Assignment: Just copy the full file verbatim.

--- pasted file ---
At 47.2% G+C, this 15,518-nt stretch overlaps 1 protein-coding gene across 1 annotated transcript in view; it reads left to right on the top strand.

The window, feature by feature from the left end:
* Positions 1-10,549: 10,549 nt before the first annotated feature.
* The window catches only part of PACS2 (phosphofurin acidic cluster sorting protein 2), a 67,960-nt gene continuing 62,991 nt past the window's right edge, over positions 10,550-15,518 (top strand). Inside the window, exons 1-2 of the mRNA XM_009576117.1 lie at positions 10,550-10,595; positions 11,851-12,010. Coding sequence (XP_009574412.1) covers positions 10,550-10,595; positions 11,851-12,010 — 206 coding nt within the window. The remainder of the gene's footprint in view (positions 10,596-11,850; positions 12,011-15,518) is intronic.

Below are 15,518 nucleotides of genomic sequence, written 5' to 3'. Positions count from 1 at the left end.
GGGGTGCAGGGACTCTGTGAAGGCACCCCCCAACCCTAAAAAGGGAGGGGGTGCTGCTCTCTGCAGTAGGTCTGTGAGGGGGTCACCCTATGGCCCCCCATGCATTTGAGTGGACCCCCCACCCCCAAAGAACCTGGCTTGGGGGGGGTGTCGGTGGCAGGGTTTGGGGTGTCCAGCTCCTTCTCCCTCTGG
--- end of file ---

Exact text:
At 47.2% G+C, this 15,518-nt stretch overlaps 1 protein-coding gene across 1 annotated transcript in view; it reads left to right on the top strand.

The window, feature by feature from the left end:
* Positions 1-10,549: 10,549 nt before the first annotated feature.
* The window catches only part of PACS2 (phosphofurin acidic cluster sorting protein 2), a 67,960-nt gene continuing 62,991 nt past the window's right edge, over positions 10,550-15,518 (top strand). Inside the window, exons 1-2 of the mRNA XM_009576117.1 lie at positions 10,550-10,595; positions 11,851-12,010. Coding sequence (XP_009574412.1) covers positions 10,550-10,595; positions 11,851-12,010 — 206 coding nt within the window. The remainder of the gene's footprint in view (positions 10,596-11,850; positions 12,011-15,518) is intronic.

Below are 15,518 nucleotides of genomic sequence, written 5' to 3'. Positions count from 1 at the left end.
GGGGTGCAGGGACTCTGTGAAGGCACCCCCCAACCCTAAAAAGGGAGGGGGTGCTGCTCTCTGCAGTAGGTCTGTGAGGGGGTCACCCTATGGCCCCCCATGCATTTGAGTGGACCCCCCACCCCCAAAGAACCTGGCTTGGGGGGGGTGTCGGTGGCAGGGTTTGGGGTGTCCAGCTCCTTCTCCCTCTGG